City to Move K-Rails into Burbank Hills to Prevent Mudslides

(Photo by © Ross A Benson)

The La Tuna Fire has left a potential threat to our hillside community in Burbank. With much of the vegetation along the hills gone, and the rainy season fast approaching, Burbank city officials have negotiated a deal in which the city has received two miles of K-rails from the city of Glendora

Glendora purchased the large of amount of k-rails using grant money from the Federal Agency of Natural Conservation as a response to the Colby Fire four years ago. For the entirety of the four-year duration, the K-rails were used to line the curbs in neighborhoods to prevent damage from mudslides. However, while the k-rails were put in place, residents were not allowed to park on the street.

However, according to Emergency Management Coordinator, Eric Baumgardner, this won’t be the case for residents in the Burbank hills as there are currently no plans to place the K-rails directly in neighborhoods. Furthermore, the city of Burbank will not incur any costs for receiving the two miles of K-rails from the City of Glendora, other than its transportation to Burbank.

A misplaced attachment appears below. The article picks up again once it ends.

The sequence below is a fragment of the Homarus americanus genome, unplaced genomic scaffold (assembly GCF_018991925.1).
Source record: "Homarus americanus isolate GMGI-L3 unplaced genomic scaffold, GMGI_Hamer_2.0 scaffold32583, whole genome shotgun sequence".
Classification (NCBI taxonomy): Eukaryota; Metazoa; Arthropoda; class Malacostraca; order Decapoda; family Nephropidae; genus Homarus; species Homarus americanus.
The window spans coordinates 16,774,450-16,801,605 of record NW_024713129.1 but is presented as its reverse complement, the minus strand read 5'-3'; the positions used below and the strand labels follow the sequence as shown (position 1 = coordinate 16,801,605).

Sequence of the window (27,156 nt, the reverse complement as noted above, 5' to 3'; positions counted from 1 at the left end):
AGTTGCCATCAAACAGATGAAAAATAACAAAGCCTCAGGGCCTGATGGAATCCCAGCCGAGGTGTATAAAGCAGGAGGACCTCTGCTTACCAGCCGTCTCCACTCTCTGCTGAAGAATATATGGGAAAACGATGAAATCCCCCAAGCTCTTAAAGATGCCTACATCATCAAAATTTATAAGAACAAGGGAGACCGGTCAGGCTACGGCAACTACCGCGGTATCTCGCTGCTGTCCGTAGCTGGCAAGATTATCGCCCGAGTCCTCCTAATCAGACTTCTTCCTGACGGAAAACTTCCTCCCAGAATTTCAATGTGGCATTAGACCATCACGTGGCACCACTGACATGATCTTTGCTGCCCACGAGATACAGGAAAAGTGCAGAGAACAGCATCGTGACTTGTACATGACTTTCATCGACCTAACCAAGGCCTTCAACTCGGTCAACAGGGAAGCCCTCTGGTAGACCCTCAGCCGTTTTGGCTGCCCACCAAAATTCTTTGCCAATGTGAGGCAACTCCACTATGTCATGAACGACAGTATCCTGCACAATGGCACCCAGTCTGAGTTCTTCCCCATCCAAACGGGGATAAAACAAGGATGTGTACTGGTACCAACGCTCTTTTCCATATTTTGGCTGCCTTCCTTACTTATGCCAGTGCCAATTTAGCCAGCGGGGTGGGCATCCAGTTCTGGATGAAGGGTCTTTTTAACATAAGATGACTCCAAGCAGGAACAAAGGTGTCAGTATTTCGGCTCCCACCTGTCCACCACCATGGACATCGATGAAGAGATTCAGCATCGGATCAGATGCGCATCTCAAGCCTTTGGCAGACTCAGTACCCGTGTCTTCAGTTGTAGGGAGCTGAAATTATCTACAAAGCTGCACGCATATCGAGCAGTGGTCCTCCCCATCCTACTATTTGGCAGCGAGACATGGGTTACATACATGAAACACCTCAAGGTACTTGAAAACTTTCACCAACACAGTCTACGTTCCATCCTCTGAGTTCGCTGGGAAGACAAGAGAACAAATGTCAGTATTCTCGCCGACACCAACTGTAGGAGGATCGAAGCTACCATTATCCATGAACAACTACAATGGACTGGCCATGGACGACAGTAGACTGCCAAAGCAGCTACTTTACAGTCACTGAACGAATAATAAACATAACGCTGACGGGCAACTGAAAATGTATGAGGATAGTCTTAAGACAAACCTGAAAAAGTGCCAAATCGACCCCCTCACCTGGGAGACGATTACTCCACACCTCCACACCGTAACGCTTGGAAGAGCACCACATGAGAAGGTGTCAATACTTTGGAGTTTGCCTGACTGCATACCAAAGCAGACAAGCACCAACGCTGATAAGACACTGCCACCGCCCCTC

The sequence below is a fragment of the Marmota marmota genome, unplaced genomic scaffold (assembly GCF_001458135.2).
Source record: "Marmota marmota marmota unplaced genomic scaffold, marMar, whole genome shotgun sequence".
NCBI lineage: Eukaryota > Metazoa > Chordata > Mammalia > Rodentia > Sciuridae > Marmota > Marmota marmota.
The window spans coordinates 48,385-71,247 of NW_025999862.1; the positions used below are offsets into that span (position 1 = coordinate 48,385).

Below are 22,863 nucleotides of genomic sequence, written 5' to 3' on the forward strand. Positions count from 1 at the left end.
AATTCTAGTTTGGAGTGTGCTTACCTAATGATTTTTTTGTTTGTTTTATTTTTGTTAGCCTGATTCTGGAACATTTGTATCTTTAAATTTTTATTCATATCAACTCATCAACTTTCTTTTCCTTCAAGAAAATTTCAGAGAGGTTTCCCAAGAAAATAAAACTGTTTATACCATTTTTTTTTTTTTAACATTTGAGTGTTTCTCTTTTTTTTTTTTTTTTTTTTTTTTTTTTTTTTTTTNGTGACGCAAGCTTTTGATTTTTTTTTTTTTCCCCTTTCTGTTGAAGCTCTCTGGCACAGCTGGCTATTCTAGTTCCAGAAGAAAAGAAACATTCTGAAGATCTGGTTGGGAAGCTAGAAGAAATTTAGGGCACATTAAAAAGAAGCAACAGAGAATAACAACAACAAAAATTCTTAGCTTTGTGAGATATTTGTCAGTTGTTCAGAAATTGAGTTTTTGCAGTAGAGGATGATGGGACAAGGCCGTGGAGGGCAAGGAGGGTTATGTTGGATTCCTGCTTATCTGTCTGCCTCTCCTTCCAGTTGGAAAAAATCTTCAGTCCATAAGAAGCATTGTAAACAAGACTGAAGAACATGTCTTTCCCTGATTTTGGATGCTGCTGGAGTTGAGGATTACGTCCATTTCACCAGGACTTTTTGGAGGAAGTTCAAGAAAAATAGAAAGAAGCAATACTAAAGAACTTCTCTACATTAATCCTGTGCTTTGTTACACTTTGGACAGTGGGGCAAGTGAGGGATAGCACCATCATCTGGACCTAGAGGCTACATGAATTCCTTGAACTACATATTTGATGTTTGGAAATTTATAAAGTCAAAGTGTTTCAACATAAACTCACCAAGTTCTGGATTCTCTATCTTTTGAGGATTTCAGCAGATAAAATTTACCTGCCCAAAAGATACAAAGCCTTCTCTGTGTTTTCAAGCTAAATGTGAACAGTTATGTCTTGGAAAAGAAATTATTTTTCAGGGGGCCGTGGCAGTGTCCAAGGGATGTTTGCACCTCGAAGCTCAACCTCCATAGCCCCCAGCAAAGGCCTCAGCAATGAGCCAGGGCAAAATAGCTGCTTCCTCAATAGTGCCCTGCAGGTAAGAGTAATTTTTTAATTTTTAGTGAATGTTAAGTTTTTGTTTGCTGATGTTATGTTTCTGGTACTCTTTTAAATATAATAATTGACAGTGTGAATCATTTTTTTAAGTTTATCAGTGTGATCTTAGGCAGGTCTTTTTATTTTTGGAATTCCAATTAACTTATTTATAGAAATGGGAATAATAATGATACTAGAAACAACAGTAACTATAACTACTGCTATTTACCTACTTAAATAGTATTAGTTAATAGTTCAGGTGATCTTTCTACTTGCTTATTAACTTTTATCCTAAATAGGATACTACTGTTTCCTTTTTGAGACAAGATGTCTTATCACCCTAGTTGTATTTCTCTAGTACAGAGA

The deal works out for both cities as Glendora had no further use for the K-rails. Rather than storing them, which would cost them money, or recycling them, which would also cost them money, Glendora opted to share with their neighbors.

(Photo by © Ross A Benson)

As of right now, current models project no imminent danger to surrounding neighborhoods of the La Tuna Fire. The K-rails will be deployed to project water tanks and other city infrastructure. As for the remaining K-rails, they will be stored near the Starlight Bowl.

(Photo by © Ross A Benson)

When the rain storms do arrive, new projections will be made to assess whether or not the neighborhood homes are in danger. According to Baumgardner, the threat mudslides pose could last anywhere between 3-5 years. With that in mind, should K-rails need to be placed in neighborhoods, they will most likely remain in the neighborhood for that length of time. Furthermore, because the k-rails weigh around 8,000 pounds, the city must use expensive heavy machinery in order to place or remove K-rails. In this sense, if only a small number of K-rails are deployed to a neighborhood, then it is more likely that they will be removed after the rain season.


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